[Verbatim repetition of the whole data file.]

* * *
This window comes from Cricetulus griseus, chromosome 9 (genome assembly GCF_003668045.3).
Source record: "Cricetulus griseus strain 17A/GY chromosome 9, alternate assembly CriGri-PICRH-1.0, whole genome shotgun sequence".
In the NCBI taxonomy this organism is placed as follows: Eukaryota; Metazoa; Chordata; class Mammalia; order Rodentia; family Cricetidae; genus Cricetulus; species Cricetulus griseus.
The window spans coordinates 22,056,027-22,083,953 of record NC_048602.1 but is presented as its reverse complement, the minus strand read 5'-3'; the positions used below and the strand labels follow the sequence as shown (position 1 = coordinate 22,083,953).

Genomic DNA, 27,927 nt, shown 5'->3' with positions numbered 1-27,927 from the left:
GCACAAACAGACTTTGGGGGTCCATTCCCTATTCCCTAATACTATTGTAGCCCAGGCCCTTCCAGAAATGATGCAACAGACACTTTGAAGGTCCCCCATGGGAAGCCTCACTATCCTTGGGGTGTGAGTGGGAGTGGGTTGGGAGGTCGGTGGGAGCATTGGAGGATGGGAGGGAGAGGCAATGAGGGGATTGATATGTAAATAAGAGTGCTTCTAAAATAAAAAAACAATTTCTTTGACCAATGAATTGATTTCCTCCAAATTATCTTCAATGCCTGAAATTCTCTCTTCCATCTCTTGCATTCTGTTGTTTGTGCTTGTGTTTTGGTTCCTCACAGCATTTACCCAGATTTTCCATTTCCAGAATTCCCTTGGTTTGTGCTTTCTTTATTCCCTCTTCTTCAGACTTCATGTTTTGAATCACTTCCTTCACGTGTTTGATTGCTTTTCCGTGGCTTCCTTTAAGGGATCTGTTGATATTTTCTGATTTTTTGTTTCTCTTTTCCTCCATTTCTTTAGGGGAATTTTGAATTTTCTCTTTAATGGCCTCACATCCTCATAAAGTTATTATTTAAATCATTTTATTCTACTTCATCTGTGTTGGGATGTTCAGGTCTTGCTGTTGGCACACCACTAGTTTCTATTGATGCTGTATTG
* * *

This window comes from Cricetulus griseus, chromosome 9 (genome assembly GCF_003668045.3).
Source record: "Cricetulus griseus strain 17A/GY chromosome 9, alternate assembly CriGri-PICRH-1.0, whole genome shotgun sequence".
In the NCBI taxonomy this organism is placed as follows: Eukaryota; Metazoa; Chordata; class Mammalia; order Rodentia; family Cricetidae; genus Cricetulus; species Cricetulus griseus.
The window spans coordinates 22,056,027-22,083,953 of record NC_048602.1 but is presented as its reverse complement, the minus strand read 5'-3'; the positions used below and the strand labels follow the sequence as shown (position 1 = coordinate 22,083,953).

Genomic DNA, 27,927 nt, shown 5'->3' with positions numbered 1-27,927 from the left:
GCACAAACAGACTTTGGGGGTCCATTCCCTATTCCCTAATACTATTGTAGCCCAGGCCCTTCCAGAAATGATGCAACAGACACTTTGAAGGTCCCCCATGGGAAGCCTCACTATCCTTGGGGTGTGAGTGGGAGTGGGTTGGGAGGTCGGTGGGAGCATTGGAGGATGGGAGGGAGAGGCAATGAGGGGATTGATATGTAAATAAGAGTGCTTCTAAAATAAAAAAACAATTTCTTTGACCAATGAATTGATTTCCTCCAAATTATCTTCAATGCCTGAAATTCTCTCTTCCATCTCTTGCATTCTGTTGTTTGTGCTTGTGTTTTGGTTCCTCACAGCATTTACCCAGATTTTCCATTTCCAGAATTCCCTTGGTTTGTGCTTTCTTTATTCCCTCTTCTTCAGACTTCATGTTTTGAATCACTTCCTTCACGTGTTTGATTGCTTTTCCGTGGCTTCCTTTAAGGGATCTGTTGATATTTTCTGATTTTTTGTTTCTCTTTTCCTCCATTTCTTTAGGGGAATTTTGAATTTTCTCTTTAATGGCCTCACATCCTCATAAAGTTATTATTTAAATCATTTTATTCTACTTCATCTGTGTTGGGATGTTCAGGTCTTGCTGTTGGCACACCACTAGTTTCTATTGATGCTGTATTG